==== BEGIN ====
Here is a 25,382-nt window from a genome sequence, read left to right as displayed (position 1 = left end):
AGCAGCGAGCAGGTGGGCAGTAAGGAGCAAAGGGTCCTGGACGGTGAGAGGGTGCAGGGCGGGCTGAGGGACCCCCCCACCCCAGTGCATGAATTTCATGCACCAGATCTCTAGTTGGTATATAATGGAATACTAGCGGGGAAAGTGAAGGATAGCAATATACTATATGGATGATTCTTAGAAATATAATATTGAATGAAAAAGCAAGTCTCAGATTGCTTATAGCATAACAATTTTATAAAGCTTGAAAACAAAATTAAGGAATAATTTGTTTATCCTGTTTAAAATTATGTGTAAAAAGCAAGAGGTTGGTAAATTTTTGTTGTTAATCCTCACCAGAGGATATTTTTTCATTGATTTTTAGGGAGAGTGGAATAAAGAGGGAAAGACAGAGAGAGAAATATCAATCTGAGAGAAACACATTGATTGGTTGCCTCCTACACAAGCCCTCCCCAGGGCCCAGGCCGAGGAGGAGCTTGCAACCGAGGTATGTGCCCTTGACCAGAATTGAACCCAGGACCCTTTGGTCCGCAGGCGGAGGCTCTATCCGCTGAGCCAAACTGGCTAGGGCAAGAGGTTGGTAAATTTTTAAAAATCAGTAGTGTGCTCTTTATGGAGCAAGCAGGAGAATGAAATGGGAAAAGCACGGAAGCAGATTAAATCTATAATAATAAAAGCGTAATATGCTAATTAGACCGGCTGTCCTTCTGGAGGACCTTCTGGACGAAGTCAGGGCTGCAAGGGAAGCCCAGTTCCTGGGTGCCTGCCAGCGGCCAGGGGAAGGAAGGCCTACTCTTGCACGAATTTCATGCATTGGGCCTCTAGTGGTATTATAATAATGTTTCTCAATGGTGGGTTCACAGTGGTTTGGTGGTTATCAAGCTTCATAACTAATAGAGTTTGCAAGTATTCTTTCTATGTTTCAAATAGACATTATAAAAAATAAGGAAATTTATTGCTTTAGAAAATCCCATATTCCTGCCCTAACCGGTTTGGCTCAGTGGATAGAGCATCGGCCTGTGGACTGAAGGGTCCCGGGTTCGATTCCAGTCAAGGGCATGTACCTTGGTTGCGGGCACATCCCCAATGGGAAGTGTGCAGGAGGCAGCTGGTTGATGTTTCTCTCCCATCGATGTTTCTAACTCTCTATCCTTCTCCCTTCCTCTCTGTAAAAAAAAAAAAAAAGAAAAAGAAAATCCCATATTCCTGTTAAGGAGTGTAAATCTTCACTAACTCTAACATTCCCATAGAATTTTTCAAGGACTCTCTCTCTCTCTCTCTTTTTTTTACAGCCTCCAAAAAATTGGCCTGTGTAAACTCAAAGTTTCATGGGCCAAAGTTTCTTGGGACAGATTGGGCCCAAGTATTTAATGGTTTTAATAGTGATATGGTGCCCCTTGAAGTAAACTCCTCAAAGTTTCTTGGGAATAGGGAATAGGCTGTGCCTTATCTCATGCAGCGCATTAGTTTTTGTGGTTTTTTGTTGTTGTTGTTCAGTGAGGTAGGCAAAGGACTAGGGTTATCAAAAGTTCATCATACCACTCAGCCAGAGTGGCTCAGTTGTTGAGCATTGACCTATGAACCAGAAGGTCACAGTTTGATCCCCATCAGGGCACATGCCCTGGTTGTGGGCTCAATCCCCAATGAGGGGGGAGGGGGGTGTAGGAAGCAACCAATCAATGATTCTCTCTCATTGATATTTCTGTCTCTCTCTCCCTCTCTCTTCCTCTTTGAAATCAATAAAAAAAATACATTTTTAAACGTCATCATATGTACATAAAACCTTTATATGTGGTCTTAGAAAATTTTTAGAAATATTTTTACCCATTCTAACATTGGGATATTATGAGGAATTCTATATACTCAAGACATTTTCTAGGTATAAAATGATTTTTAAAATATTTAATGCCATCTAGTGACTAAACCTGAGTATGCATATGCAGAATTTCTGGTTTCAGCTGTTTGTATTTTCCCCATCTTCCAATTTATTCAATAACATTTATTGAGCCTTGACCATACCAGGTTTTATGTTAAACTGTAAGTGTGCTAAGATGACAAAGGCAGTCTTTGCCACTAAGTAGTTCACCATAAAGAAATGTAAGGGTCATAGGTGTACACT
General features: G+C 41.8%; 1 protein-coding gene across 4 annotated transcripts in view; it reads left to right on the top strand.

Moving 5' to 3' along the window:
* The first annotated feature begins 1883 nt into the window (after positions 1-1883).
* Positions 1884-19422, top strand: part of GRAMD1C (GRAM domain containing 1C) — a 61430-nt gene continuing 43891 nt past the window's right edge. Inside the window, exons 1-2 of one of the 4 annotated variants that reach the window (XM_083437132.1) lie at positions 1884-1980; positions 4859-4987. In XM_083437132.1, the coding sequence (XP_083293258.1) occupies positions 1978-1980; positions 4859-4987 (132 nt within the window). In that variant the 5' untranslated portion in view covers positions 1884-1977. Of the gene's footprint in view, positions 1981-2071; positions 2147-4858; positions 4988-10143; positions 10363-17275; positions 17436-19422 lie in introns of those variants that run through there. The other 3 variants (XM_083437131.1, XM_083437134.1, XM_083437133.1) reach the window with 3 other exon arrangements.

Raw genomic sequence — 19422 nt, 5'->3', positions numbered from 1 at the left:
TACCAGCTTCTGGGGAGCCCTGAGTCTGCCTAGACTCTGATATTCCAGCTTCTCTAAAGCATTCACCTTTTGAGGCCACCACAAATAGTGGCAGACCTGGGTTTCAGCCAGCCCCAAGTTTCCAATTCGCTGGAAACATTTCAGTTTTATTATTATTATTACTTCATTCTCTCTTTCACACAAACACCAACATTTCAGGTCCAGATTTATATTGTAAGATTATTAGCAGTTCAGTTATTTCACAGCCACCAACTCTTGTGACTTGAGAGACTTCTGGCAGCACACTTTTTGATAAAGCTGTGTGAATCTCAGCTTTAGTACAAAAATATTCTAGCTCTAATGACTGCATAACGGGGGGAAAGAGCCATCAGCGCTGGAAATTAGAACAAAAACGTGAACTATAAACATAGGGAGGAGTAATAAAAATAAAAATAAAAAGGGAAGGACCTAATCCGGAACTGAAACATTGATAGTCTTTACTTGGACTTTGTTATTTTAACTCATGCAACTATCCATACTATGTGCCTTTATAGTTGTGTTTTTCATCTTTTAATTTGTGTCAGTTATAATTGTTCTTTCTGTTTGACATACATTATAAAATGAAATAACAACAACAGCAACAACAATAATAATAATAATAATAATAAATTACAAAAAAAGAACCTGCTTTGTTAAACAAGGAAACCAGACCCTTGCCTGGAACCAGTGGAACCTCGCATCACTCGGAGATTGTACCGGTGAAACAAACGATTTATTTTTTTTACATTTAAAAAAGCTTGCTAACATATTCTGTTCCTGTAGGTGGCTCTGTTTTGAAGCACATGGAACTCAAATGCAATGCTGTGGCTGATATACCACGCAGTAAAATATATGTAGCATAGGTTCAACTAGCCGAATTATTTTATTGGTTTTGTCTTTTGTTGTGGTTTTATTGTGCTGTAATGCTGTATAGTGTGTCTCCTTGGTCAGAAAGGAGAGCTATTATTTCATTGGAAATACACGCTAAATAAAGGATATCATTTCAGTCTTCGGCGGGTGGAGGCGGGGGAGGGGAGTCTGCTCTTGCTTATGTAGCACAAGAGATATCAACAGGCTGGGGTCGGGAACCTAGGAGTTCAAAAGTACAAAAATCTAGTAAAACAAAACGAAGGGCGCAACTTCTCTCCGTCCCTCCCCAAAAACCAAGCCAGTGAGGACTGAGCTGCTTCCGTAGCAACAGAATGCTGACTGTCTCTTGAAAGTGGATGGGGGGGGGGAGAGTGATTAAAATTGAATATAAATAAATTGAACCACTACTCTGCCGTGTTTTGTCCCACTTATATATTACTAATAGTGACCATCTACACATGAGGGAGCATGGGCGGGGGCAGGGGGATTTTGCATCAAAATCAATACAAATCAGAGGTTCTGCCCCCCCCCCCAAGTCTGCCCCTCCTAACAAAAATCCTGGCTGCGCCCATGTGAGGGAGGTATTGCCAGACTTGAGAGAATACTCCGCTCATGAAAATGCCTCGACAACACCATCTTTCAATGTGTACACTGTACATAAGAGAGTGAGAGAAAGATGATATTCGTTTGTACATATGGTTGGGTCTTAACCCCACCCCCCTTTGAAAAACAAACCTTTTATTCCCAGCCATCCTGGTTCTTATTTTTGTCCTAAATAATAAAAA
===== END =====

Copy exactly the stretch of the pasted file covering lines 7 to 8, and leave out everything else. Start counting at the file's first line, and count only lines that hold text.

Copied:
Raw genomic sequence — 19422 nt, 5'->3', positions numbered from 1 at the left:
TACCAGCTTCTGGGGAGCCCTGAGTCTGCCTAGACTCTGATATTCCAGCTTCTCTAAAGCATTCACCTTTTGAGGCCACCACAAATAGTGGCAGACCTGGGTTTCAGCCAGCCCCAAGTTTCCAATTCGCTGGAAACATTTCAGTTTTATTATTATTATTACTTCATTCTCTCTTTCACACAAACACCAACATTTCAGGTCCAGATTTATATTGTAAGATTATTAGCAGTTCAGTTATTTCACAGCCACCAACTCTTGTGACTTGAGAGACTTCTGGCAGCACACTTTTTGATAAAGCTGTGTGAATCTCAGCTTTAGTACAAAAATATTCTAGCTCTAATGACTGCATAACGGGGGGAAAGAGCCATCAGCGCTGGAAATTAGAACAAAAACGTGAACTATAAACATAGGGAGGAGTAATAAAAATAAAAATAAAAAGGGAAGGACCTAATCCGGAACTGAAACATTGATAGTCTTTACTTGGACTTTGTTATTTTAACTCATGCAACTATCCATACTATGTGCCTTTATAGTTGTGTTTTTCATCTTTTAATTTGTGTCAGTTATAATTGTTCTTTCTGTTTGACATACATTATAAAATGAAATAACAACAACAGCAACAACAATAATAATAATAATAATAATAAATTACAAAAAAAGAACCTGCTTTGTTAAACAAGGAAACCAGACCCTTGCCTGGAACCAGTGGAACCTCGCATCACTCGGAGATTGTACCGGTGAAACAAACGATTTATTTTTTTTACATTTAAAAAAGCTTGCTAACATATTCTGTTCCTGTAGGTGGCTCTGTTTTGAAGCACATGGAACTCAAATGCAATGCTGTGGCTGATATACCACGCAGTAAAATATATGTAGCATAGGTTCAACTAGCCGAATTATTTTATTGGTTTTGTCTTTTGTTGTGGTTTTATTGTGCTGTAATGCTGTATAGTGTGTCTCCTTGGTCAGAAAGGAGAGCTATTATTTCATTGGAAATACACGCTAAATAAAGGATATCATTTCAGTCTTCGGCGGGTGGAGGCGGGGGAGGGGAGTCTGCTCTTGCTTATGTAGCACAAGAGATATCAACAGGCTGGGGTCGGGAACCTAGGAGTTCAAAAGTACAAAAATCTAGTAAAACAAAACGAAGGGCGCAACTTCTCTCCGTCCCTCCCCAAAAACCAAGCCAGTGAGGACTGAGCTGCTTCCGTAGCAACAGAATGCTGACTGTCTCTTGAAAGTGGATGGGGGGGGGGAGAGTGATTAAAATTGAATATAAATAAATTGAACCACTACTCTGCCGTGTTTTGTCCCACTTATATATTACTAATAGTGACCATCTACACATGAGGGAGCATGGGCGGGGGCAGGGGGATTTTGCATCAAAATCAATACAAATCAGAGGTTCTGCCCCCCCCCCCAAGTCTGCCCCTCCTAACAAAAATCCTGGCTGCGCCCATGTGAGGGAGGTATTGCCAGACTTGAGAGAATACTCCGCTCATGAAAATGCCTCGACAACACCATCTTTCAATGTGTACACTGTACATAAGAGAGTGAGAGAAAGATGATATTCGTTTGTACATATGGTTGGGTCTTAACCCCACCCCCCTTTGAAAAACAAACCTTTTATTCCCAGCCATCCTGGTTCTTATTTTTGTCCTAAATAATAAAAA